David Fincher could make a movie set in the springtime about butterflies emerging from their cocoons seem dark. It could feature little white kittens running around and batting at the butterflies in the golden rays of sunlight while they nip each others fuzzy, white tails. It could have a soundtrack by Will Smith and The Beatles and it would still be gritty and realistic. Fincher is an amazing filmmaker (and one who makes sometimes unexpected film choices), yet always manages to make exceptional films. Looking back at his films, starting with creepy crime drama music videos such as Aerosmith’s “Janie’s Got A Gun” and Madonna’s “Bad Girl,” and moving into similar territory with Seven and The Game, it was interesting to see him tackle something darkly humorous like Fight Club next.
Over the next eight years, Fincher returned to the familiar and put out the near perfect Panic Room and epic murder mystery Zodiac. It was his quick, right turn to the haunting and, again, epic story of one backwards growing man that shocked me. It seemed a perfect role for Brad Pitt, but I was cautious of the fit for Fincher. When it came out I found myself liking it very much and for that I was pleasantly surprised. The meticulous attention to detail in the film is I think what grabbed me the most. I’d trust Fincher with virtually any script now, including one that’s a remake of a perfectly good foreign film – however much the prospect of a remake bothers me in actuality.
Dragon tattoos aside, we’re here to talk about Fincher’s most recent film work – a story built around a slice of Mark Zuckerberg’s life (Zuckerberg is the guy who created Facebook, although the film is about that very claim being refuted). It’s very droll stuff, but in Fincher’s hands the film may as well be a remake of Helter Skelter (now there’s a remake Fincher could do awesome things to). The warring and conspiring in the dank, Rosewood confines of Harvard could be could be compared to the Manson Family’s horrific dealings and the subsequent voracious litigation that takes place in cold, gray conference rooms, might as well be the subdued fluorescence of the California court room in the Manson murder trial. For a film about an internet website that, when accessed, blinds you with its bright white background of the pages, The Social Network is an extremely dark movie.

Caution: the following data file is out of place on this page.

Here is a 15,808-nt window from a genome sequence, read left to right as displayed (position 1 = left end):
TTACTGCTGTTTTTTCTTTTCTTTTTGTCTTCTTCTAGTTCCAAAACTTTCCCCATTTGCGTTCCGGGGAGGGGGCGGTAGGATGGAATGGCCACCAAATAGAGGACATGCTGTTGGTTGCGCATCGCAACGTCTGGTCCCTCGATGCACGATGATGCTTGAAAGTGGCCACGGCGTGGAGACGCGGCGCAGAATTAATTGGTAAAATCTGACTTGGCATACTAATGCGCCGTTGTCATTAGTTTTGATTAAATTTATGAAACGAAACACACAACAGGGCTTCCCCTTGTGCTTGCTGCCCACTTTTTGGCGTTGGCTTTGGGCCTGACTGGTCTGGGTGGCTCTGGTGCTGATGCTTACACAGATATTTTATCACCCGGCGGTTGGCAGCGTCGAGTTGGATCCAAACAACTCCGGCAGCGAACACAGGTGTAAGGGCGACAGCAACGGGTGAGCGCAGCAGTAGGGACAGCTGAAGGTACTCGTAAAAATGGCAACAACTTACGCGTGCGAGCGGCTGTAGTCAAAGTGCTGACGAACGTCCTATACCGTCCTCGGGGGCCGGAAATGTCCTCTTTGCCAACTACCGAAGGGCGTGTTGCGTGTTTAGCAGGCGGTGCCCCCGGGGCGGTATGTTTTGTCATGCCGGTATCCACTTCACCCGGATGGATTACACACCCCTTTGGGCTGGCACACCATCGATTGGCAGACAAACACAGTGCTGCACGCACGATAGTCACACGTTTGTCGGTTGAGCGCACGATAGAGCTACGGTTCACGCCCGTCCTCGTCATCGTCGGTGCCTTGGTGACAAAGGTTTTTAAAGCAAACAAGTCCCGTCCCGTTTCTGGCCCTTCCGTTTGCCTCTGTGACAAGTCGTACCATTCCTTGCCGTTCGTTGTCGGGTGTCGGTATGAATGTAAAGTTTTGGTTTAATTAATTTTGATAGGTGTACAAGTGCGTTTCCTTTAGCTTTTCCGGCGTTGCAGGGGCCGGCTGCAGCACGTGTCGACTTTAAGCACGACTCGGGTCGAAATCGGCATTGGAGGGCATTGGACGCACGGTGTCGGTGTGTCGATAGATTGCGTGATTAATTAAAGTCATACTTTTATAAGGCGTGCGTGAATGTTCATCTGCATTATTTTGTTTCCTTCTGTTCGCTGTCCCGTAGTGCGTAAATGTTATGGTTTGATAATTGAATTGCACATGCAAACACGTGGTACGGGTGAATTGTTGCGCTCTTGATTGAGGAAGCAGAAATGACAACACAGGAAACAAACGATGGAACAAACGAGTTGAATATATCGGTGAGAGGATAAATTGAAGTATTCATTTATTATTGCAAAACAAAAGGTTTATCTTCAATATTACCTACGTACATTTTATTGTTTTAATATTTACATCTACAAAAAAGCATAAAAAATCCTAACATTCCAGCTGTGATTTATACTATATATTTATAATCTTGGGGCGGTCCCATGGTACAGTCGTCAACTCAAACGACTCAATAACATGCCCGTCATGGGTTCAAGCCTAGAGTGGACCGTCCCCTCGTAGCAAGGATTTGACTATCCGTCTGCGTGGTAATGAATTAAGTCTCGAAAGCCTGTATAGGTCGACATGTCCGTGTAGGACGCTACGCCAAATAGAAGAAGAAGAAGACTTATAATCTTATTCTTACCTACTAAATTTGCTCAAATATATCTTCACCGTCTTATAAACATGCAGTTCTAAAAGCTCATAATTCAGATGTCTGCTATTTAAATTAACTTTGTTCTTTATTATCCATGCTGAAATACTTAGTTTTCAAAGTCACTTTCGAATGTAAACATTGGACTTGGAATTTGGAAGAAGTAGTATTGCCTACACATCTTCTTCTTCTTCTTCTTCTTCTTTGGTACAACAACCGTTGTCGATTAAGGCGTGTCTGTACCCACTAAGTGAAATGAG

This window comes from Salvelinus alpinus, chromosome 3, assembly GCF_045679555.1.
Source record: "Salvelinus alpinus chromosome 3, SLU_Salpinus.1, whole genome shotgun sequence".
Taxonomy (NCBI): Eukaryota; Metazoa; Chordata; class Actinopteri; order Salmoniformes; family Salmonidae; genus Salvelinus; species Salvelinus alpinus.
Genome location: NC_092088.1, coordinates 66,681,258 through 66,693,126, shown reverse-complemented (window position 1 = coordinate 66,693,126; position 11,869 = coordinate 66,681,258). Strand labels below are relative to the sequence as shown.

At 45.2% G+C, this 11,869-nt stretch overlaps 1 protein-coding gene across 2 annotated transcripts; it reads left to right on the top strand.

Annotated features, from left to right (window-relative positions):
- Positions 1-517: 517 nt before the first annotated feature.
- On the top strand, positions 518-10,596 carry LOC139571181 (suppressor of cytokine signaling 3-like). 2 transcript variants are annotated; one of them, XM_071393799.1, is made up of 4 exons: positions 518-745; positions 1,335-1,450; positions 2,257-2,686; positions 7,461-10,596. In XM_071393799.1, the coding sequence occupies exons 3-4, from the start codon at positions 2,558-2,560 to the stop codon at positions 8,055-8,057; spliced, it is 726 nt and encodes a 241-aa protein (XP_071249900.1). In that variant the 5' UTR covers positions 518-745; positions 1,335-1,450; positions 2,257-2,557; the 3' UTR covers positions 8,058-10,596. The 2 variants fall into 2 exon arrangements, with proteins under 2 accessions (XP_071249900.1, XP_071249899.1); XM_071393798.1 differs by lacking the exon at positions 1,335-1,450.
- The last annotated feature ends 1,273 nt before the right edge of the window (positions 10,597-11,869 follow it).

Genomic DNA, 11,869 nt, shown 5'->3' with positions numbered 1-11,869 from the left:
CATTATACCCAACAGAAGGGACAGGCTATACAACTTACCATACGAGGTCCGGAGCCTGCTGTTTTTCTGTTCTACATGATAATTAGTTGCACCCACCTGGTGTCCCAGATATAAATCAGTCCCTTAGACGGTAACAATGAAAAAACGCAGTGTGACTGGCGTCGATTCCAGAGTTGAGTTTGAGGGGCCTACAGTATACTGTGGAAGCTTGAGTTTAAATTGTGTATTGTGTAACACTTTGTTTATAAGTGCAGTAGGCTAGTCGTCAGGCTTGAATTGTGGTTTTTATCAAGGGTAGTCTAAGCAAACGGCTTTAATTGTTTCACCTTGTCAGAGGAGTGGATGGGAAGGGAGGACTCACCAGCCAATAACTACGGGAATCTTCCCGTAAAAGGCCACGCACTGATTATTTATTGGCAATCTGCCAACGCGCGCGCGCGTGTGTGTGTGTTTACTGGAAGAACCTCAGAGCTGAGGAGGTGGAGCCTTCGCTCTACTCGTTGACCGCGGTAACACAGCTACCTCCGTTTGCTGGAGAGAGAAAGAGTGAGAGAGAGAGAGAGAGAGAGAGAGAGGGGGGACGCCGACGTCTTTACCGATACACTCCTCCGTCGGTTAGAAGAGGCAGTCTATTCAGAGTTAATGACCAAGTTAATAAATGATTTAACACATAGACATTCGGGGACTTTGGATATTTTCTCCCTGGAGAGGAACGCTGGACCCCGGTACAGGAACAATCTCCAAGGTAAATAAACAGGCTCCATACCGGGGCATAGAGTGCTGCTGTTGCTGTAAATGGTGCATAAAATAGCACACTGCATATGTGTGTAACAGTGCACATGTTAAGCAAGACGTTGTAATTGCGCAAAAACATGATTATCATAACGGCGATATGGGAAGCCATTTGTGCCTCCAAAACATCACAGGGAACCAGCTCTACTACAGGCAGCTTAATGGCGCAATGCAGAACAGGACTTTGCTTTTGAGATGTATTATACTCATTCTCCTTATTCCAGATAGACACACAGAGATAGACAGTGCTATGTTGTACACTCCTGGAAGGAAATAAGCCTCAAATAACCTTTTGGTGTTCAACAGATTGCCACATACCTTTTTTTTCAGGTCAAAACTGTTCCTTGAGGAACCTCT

Jesse Eisenberg (who plays Zuckerberg) kicks it up a notch from Zombieland and Charlie Banks, although it seems to be relatively the same person he is playing; Eisenberg maybe really is this role, this character. I don’t mean that in an underhanded way, it’s just that every time we see him in a film, he’s the smart, self-effacing, low-confidence young adult who finds his self-determined strengths unappreciated to most of his peers. However, Fincher’s direction of Eisenberg seems to push him one step further, into a realm of human being that is easily able to compartmentalize his emotions and thereby forge his path towards one goal. I don’t know the amount of pre- and on-set work Fincher does with his actors, (given the insanely perfect look of his films, you’d guess he didn’t concentrate on their actions at all), but whatever it is, I feel he’s able to create and shape some of the strongest weak characters in cinema today. In each one of his films (yes, including Alien3) Fincher takes a character who is afraid of something and forces them to rise above; in The Social Network he doesn’t do that, and that’s what makes it so interesting as a David Fincher flick.
The Social Network is a film that depicts a specific trajectory of an individual, from Point A to Point B, and then rolls credits. It’s almost so quick and to the point, it feels accidental or unanticipated. The script is crafted like a mystery, the cinematography like a noir. Justin Timberlake’s character as the dude who invented Napster is frankly, annoying, but I guess that’s sort of the point of his character. It’s a little too simplistic in terms of crafting him as the fall guy for leading Zuckerberg to his insidious ways, and I was surprised at how cavalier the film is when it comes to setting up the plot. I guess it’s the expectation that we already know the story (or do we?), and in an effort to add to the realism of it all, it’s less about letting the audience see what the characters ulterior motives are and more about watching it all take place. This movie in other hands would have been either a bore or a disaster, but Fincher treats it just right and succeeds to retain his style through it all. The Social Network is by no means his finest work, neither Eisenberg’s most accomplished, and here’s to hoping that both of their next films, respectively, will be amazing. For now though, we will always have this, “The Facebook Movie.” A rather pathetic testament to our time.
EDITOR’S NOTE: The original score to The Social Network is pretty amazing. A haunting, melodic, electronic score crafted by none other than Trent Reznor and Atticus Ross (The Book of Eli), it’s almost a reprise of some of the Ghosts I-IV work they did a few years back. Check out an interesting panel discussion on the score and sound design of The Social Network from the DGA screening of the film below.